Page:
Tag Archives: fish farming

Growing Power

Growing Power is an urban farm and organization started by Will Allen in Milwaukee, Wisconsin. Growing Power produces a giant range of foods- all types of produce along with fish (tilapia or yellow perch), eggs, goat’s milk, duck, and honey. In total, the farm grows 150 crops and produces 1 million pounds of food annually on just 3 acres. And it’s in the middle of a city.

Here is the Growing Power website and two short videos about the organization: websitevideo #1,  video #2,

Growing Power employs many creative methods to be able to produce so much food in such little space. In the greenhouses where the farm grows its veggies, there are many different layers  and shelves of plants stacked to maximize the space. Growing Power also combines hydroponics (growing plants in nutrient solution, without soil) with aquaculture (fish farming) in an arrangement called Aquaponics. This system pumps water from the fish tank to the plants growing above. In this water is fish waste- which contains many nutrients like Nitrogen that fertilize the plants. As the plants absorb these nutrients and filter the waste out in the process, the newly cleaned water  flows back down to the fish who add their waste to it, and the cycle continues. Instead of having an output of waste and an input of chemical fertilizer, Growing Power imitates a healthy natural system to create a waste-free cycle. To warm the water for these fish, the farm utilizes solar energy rather than natural gas.

Instead of using chemical pesticides, Growing Power gets rid of its pests with beneficial insects like ladybugs, hand picking weeds or spraying compost tea on the leaves. Compost tea is basically liquefied compost, made by soaking compost in water. Compost tea’s pesticidal properties come from the beneficial bacteria and fungi carried in it, which compete with and get rid of harmful bacteria or fungi. Also, the soil is key. Growing crops in nutrient-rich compost gives the plants all they need to stay healthy, strong, and less vulnerable to pests.

Growing Power also farms year round even though it snows in Milwaukee and is below freezing for three months of the year. The farm is able to grow in the winter by using compost as a heat source. In the corners of the greenhouses are piles of composting organic matter. The many different microorganisms in the compost give off heat as they carry out their many processes to decompose the food waste into soil. (The center of a compost pile can be more than 150ºF.) This produces high quality soil and allows the farm to grow food in the otherwise impossible conditions of such cold weather. Growing Power collects waste from the local newspaper, brewery, coffe shop, and a few markets- a total of 10 million pounds of waste per year. This means 10 millions pounds of waste that aren’t going into landfills but instead helping to produce a variety of foods.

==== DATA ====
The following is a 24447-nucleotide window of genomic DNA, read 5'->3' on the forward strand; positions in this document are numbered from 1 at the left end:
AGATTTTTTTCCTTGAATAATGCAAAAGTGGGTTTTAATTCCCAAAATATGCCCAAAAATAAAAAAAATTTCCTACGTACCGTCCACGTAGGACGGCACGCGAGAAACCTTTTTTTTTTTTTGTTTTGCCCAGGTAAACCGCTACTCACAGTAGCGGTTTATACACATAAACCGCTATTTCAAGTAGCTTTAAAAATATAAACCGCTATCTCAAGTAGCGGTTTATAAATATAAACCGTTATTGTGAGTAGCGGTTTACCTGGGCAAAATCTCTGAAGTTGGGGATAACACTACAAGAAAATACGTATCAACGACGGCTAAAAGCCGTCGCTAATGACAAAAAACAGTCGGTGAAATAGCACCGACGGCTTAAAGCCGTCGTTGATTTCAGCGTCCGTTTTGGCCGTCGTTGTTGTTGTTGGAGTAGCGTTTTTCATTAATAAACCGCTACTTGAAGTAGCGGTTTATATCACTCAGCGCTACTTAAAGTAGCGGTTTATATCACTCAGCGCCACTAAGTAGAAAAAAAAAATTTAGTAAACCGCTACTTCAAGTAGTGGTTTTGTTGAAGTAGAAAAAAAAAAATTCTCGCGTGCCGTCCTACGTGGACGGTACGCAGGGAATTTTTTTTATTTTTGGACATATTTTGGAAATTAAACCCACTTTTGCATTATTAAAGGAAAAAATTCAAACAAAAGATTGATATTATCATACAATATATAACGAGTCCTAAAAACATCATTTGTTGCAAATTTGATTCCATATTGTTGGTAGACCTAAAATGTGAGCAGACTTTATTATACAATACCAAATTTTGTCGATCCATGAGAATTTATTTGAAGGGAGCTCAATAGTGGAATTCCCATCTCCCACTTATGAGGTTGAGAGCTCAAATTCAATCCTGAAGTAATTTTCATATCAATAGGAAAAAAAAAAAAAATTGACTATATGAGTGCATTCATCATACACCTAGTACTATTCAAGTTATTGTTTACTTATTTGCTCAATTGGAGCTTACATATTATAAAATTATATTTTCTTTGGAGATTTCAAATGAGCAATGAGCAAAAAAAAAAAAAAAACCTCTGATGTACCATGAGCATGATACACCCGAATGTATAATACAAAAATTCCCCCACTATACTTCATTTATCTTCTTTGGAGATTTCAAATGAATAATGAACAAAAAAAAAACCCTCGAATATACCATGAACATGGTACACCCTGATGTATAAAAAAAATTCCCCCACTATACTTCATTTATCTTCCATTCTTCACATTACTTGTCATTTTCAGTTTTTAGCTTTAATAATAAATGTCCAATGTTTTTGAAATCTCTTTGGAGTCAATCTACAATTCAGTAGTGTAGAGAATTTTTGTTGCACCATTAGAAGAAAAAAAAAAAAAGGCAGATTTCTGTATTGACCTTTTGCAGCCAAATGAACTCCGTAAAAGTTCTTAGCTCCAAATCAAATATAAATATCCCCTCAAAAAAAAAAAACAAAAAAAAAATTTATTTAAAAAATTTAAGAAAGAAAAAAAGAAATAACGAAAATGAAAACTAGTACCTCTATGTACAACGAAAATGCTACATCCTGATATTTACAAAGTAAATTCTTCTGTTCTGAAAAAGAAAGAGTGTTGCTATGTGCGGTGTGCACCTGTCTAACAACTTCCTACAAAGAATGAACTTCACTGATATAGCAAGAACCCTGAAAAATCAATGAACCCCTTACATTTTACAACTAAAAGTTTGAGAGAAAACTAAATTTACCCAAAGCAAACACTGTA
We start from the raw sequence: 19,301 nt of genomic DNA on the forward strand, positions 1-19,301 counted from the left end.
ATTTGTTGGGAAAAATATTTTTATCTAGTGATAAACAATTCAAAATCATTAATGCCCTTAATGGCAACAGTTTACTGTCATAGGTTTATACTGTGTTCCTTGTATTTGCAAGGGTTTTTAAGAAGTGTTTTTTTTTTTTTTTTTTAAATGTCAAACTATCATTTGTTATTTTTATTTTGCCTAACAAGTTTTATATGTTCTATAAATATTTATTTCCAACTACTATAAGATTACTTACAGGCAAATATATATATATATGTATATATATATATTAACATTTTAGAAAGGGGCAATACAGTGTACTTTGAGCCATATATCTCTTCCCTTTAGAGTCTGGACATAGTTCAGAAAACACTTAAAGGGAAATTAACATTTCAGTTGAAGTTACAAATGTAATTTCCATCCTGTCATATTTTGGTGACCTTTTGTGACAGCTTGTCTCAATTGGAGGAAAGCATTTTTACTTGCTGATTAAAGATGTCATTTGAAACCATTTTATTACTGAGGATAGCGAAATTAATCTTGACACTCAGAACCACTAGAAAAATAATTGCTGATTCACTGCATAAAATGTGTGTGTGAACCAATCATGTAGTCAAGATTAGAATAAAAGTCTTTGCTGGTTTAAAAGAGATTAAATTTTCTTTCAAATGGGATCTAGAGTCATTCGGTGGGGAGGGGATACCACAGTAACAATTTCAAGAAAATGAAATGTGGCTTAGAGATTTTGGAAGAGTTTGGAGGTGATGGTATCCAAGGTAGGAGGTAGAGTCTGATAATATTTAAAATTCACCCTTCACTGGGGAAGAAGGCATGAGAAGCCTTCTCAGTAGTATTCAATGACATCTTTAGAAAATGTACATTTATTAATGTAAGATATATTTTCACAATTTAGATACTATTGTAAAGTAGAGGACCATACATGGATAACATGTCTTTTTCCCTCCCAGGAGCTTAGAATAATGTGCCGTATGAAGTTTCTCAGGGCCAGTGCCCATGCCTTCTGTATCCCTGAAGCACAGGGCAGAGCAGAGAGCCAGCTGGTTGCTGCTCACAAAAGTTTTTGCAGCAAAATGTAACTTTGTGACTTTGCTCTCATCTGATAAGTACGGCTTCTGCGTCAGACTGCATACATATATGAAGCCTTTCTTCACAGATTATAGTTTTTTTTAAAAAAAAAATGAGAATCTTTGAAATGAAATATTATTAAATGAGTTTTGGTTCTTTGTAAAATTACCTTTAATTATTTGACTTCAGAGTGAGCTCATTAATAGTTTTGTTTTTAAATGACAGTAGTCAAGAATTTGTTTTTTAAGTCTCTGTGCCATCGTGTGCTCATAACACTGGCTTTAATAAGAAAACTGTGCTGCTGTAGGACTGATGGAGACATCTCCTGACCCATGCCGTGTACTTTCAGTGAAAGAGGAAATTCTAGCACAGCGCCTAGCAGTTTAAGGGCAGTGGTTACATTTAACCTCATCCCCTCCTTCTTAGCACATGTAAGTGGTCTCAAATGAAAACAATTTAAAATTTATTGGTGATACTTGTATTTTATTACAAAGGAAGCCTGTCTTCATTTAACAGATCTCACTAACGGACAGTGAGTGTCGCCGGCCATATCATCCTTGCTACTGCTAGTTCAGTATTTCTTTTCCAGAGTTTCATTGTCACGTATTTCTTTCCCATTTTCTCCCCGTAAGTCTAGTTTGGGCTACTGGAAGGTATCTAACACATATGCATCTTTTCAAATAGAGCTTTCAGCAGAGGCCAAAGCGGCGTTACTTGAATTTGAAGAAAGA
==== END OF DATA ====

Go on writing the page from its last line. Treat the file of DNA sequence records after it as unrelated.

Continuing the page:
While Growing Power produces food in amazing ways, a huge part of their goal is also to build community. Because the company is not working for profit, it can put a lot of time and energy into outreach and education without worrying too much about money. The farm offers free daily tours that help people understand how the farm works, but also how to start their own garden. The organization offers tons of volunteer or internship opportunities  which get people off the street, interested and involved in producing their food. Growing Power also leads workshops and many other educational programs to connect with youth and adults of the community. Through their market baskets, which include produce from their farm and a cooperative of other small family farms, Growing Power offers healthy and extremely affordable produce to low-income families who would otherwise be eating highly processed and unhealthy food. Growing Power formed the Rainbow Farmers Cooperative to support these small farms, offering them a steady market for their produce as well as training and help with grants, transportation, and publicity. The organization also donates compost, seed, and other products which help to get these farms started and sustained.

In Milwaukee and now with a side project in Chicago, Growing Power helps connect sustainably grown, healthy food with community-members. But even outside these two cities, the organization’s ideas and influence spread through the Rainbow Farmers Cooperative and anyone who is inspired by their accomplishments and their story. If you are interested in learning more, check out Will Allen’s book, The Good Food Revolution, which I’ve just started.


“How I Fell in Love with a Fish”

A subscriber told me about this video, http://blog.ted.com/2010/03/10/how_i_fell_in_l/ and I think it is a pretty cool story with a great conclusion, so thanks for sharing. My favorite part of the presentation is the story Barber tells about his friend Miguel’s farm in Spain. The farm is for me a great example of humans reverting to an old system and restoring the natural cycle of a habitat. Miguel’s farm is an example of the success to be had when humans become part of the environment around us, rather than stepping outside of the natural order to exploit it for our own benefit. Miguel’s farm benefits the flamingos and the water, having a positive impact on the surrounding environment while still providing for the population. This ties into Barber’s conclusion about how we can feed the world. He brings up that many might ask how such a system could feed the world. Barber points out that we already have more than enough food to get the job done, we just need to look at the idea of self-sustenance, where each community can provide for itself. In a community like Miguel’s, no technology or medicine is needed and therefore the only limiting factor is the environment. If the whole world was made up of these kinds of systems, we could all fit into nature and share it with other living things.